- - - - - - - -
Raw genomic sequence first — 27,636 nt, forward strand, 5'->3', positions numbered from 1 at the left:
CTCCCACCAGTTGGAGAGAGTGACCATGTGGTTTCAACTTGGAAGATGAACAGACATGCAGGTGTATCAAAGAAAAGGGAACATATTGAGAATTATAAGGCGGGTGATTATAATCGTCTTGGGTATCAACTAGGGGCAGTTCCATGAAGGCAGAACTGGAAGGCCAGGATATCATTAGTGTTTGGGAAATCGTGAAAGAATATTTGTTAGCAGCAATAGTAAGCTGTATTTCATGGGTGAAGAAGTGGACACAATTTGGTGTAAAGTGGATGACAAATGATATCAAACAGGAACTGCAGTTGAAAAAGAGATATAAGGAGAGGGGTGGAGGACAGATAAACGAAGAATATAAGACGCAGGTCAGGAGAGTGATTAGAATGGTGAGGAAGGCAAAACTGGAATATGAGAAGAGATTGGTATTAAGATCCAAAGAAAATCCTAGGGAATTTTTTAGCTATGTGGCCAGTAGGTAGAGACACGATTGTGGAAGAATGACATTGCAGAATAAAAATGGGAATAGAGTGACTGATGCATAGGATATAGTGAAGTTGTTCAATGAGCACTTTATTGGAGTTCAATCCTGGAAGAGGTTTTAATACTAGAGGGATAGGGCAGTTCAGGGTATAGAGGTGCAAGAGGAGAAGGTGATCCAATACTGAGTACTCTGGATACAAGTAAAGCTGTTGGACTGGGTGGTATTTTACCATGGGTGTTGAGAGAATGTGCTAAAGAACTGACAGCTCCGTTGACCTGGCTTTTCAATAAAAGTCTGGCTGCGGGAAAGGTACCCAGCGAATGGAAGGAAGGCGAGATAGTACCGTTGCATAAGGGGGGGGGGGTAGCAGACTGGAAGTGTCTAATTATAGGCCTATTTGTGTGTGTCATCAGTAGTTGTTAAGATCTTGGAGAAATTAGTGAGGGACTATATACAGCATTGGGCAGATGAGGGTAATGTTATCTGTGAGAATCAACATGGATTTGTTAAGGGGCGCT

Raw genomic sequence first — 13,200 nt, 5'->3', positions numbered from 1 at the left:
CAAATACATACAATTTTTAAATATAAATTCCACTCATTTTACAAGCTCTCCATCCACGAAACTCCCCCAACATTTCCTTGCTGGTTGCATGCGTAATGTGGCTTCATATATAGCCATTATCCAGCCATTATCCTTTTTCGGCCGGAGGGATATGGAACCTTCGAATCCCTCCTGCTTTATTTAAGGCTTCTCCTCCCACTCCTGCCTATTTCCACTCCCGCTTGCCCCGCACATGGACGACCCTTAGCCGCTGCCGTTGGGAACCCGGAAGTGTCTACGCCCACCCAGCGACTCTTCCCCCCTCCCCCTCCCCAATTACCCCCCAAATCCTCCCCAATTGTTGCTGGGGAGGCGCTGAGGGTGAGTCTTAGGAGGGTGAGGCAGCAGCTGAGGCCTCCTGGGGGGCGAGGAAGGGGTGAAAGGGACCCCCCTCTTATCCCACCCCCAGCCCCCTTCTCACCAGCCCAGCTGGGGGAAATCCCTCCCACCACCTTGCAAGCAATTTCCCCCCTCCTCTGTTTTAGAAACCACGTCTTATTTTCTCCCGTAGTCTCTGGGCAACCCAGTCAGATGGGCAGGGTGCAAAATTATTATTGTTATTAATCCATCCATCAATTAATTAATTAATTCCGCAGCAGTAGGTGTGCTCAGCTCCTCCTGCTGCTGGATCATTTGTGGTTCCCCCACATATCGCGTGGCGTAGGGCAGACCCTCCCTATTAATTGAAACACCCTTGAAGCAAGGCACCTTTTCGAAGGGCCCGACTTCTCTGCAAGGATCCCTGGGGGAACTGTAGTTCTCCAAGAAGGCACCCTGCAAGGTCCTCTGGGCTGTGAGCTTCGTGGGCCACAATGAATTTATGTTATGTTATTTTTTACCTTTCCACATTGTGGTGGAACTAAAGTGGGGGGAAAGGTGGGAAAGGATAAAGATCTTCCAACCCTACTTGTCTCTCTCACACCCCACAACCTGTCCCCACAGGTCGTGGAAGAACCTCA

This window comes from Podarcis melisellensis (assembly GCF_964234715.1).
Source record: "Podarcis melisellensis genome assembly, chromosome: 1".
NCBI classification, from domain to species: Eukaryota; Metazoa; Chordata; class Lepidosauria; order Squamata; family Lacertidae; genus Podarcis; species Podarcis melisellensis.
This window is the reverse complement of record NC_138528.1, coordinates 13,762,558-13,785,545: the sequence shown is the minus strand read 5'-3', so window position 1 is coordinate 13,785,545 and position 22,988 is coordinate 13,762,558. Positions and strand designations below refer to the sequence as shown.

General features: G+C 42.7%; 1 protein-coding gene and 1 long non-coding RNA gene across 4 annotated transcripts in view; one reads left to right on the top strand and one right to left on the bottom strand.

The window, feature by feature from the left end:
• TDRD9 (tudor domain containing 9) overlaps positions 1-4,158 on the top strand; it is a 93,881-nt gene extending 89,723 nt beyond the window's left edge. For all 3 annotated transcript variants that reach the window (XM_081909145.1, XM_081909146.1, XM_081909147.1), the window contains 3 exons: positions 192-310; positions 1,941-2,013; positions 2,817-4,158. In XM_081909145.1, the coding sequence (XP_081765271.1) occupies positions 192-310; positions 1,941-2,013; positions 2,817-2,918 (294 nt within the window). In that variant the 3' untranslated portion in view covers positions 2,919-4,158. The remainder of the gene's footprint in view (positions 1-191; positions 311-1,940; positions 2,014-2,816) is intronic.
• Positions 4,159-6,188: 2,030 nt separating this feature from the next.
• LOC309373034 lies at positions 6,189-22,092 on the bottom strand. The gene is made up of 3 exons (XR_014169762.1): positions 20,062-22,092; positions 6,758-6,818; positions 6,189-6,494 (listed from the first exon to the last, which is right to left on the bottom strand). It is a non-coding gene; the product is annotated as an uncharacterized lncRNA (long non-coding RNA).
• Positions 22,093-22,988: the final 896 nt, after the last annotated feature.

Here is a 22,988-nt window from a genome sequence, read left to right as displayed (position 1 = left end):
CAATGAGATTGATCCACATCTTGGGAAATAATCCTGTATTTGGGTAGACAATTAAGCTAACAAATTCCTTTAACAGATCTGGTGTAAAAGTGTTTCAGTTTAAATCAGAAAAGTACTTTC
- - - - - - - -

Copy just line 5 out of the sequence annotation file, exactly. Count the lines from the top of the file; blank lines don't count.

This window comes from Podarcis melisellensis (assembly GCF_964234715.1).